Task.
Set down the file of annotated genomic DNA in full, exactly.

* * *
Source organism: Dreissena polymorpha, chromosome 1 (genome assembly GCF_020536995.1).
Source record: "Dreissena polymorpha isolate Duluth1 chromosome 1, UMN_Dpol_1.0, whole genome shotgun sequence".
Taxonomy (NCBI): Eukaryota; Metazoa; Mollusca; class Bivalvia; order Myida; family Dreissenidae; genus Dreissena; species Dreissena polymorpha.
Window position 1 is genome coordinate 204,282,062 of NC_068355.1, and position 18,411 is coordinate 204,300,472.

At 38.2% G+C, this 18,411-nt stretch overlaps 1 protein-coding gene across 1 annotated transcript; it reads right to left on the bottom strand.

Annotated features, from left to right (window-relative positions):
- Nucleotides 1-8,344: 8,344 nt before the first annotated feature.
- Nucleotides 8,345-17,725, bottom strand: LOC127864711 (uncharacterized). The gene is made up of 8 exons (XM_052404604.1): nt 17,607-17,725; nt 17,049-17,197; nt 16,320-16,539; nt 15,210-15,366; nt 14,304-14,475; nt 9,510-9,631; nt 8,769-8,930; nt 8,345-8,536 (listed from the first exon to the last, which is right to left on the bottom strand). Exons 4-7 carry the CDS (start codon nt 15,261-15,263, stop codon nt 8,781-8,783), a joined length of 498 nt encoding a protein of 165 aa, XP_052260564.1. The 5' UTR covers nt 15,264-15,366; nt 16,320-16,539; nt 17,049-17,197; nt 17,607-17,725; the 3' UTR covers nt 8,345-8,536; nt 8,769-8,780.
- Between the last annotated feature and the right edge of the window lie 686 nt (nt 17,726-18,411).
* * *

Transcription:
Source organism: Dreissena polymorpha, chromosome 1 (genome assembly GCF_020536995.1).
Source record: "Dreissena polymorpha isolate Duluth1 chromosome 1, UMN_Dpol_1.0, whole genome shotgun sequence".
Taxonomy (NCBI): Eukaryota; Metazoa; Mollusca; class Bivalvia; order Myida; family Dreissenidae; genus Dreissena; species Dreissena polymorpha.
Window position 1 is genome coordinate 204,282,062 of NC_068355.1, and position 18,411 is coordinate 204,300,472.

At 38.2% G+C, this 18,411-nt stretch overlaps 1 protein-coding gene across 1 annotated transcript; it reads right to left on the bottom strand.

Annotated features, from left to right (window-relative positions):
- Nucleotides 1-8,344: 8,344 nt before the first annotated feature.
- Nucleotides 8,345-17,725, bottom strand: LOC127864711 (uncharacterized). The gene is made up of 8 exons (XM_052404604.1): nt 17,607-17,725; nt 17,049-17,197; nt 16,320-16,539; nt 15,210-15,366; nt 14,304-14,475; nt 9,510-9,631; nt 8,769-8,930; nt 8,345-8,536 (listed from the first exon to the last, which is right to left on the bottom strand). Exons 4-7 carry the CDS (start codon nt 15,261-15,263, stop codon nt 8,781-8,783), a joined length of 498 nt encoding a protein of 165 aa, XP_052260564.1. The 5' UTR covers nt 15,264-15,366; nt 16,320-16,539; nt 17,049-17,197; nt 17,607-17,725; the 3' UTR covers nt 8,345-8,536; nt 8,769-8,780.
- Between the last annotated feature and the right edge of the window lie 686 nt (nt 17,726-18,411).